As far as the sessions were concerned, I am not sure if it was ironic, poignant or plain coincidence that the first talk I went to had the word porn in the title, but it was interesting none the less. ‘ACL Steganography – Permissions to Hide Your Porn’ (Michael Perklin) centred on hiding the information inside the Windows ACL’s. Other session highlights included Sam Bowne and Matthew Prince detailing IPv6 DoS attacks as well as discussing what happened with the Spamhaus attack. Mudges ‘War Story’ talk was just telling stories from his career and the Evil Foca session all stood out. Robert Stuckes talk on ‘DNS May Be Hazardous to your Health’, was really interesting and gave me a great “wow, that’s really cool” moment, I learned when registering domain names by 1 bit common DNS names or defunct botnets you can glean all sorts of information.

I also did the usual comedy jam and recognise awards consisting of their usual shenanigans. Unfortunately there were talks I didn’t make it to, in some instances the room was already full (Track 4 I am looking at you), during others the jetlag hit me hard this year, so it’s a good job the talks were also streamed to the room, good excuse to take a nap listening to cloud security (which will put anyone to sleep).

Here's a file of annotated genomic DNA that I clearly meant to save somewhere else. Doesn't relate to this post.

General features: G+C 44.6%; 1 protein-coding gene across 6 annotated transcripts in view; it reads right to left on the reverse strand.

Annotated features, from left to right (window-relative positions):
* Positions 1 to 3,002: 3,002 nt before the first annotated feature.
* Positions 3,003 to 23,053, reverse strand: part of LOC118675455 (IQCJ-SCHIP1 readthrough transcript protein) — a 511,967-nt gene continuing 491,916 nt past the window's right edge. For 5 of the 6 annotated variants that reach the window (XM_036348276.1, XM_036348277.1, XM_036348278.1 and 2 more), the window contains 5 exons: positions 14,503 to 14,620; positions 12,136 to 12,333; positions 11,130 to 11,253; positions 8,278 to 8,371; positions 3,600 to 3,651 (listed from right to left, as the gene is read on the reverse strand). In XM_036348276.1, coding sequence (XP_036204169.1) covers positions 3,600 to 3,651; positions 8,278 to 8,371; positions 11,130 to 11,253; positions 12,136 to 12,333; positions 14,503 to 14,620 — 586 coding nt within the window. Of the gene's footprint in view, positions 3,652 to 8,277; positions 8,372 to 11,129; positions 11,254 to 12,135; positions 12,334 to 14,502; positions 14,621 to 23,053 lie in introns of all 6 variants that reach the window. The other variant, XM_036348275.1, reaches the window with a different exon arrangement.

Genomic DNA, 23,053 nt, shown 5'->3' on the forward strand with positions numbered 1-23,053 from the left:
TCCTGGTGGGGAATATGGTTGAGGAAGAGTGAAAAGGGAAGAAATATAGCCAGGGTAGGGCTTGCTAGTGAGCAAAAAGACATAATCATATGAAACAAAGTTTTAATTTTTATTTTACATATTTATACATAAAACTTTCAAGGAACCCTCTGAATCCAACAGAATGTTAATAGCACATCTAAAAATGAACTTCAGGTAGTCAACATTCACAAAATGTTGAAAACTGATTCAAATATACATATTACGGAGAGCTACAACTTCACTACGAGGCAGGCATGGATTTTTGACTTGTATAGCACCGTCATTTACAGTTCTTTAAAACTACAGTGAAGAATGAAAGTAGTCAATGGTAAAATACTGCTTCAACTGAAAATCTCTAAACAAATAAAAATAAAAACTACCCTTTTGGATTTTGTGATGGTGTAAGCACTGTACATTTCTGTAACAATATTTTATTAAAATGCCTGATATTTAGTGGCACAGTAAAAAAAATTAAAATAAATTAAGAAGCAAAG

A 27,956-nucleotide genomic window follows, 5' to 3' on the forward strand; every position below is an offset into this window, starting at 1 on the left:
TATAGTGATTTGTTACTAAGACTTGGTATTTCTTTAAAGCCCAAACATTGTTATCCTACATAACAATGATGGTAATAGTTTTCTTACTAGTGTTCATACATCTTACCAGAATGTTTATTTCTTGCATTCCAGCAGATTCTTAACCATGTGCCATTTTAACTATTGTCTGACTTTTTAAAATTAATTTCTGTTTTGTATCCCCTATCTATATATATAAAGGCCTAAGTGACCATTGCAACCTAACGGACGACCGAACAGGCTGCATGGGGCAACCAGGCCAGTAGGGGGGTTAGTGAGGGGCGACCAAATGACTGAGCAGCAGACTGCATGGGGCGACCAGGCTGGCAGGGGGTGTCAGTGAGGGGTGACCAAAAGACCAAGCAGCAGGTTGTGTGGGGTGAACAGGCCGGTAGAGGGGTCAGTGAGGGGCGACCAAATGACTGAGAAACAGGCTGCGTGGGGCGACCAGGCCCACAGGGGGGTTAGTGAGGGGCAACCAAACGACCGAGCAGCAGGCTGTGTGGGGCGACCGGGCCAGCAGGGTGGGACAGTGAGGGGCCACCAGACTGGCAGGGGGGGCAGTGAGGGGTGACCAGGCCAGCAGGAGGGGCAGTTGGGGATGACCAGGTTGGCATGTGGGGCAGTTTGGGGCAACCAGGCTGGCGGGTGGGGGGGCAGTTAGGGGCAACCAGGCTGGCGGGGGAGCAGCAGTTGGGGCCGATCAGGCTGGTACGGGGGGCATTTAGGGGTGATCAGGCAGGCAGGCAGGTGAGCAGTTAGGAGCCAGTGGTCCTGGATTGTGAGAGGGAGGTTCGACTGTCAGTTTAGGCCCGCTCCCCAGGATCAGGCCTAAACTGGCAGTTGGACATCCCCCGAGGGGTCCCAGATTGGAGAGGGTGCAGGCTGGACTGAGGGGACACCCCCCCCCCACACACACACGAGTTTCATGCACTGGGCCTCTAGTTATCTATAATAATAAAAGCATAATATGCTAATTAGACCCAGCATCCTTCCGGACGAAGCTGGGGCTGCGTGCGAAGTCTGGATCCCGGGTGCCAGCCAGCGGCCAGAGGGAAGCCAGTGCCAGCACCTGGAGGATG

I also spent a good bit of time in the contest area as two of the guys I met up with were competing in the capture the packet competition at their first con. Simply put, they have gigs and gigs of network packets and a list of questions. The aim is to extract the relevant information from the capture such as a VoIP call.

They put all the packets together and then replay them to listen to the call, extracting the answer from what was said. These guys spent a good deal of the con going through filters, practicing, replaying captures over and over. Essentially they did the same I did at my first con. My approach back then was to throw myself into something, I missed a great deal of everything else but they came to the same conclusion I had. This was the greatest thing ever and they will be coming back for sure.

As for nights out, well, it always feels if you don’t have a beer in hand by mid-afternoon something feels wrong. A group of us did manage to get out and about, taking the first timers to the Hofbrau House and getting them spanked over a shot of schnapps. Of course one of them also managed to win the stein holding contest and was deemed the Stein King for the night. He can’t win at capture the packet but can certainly hold his beer!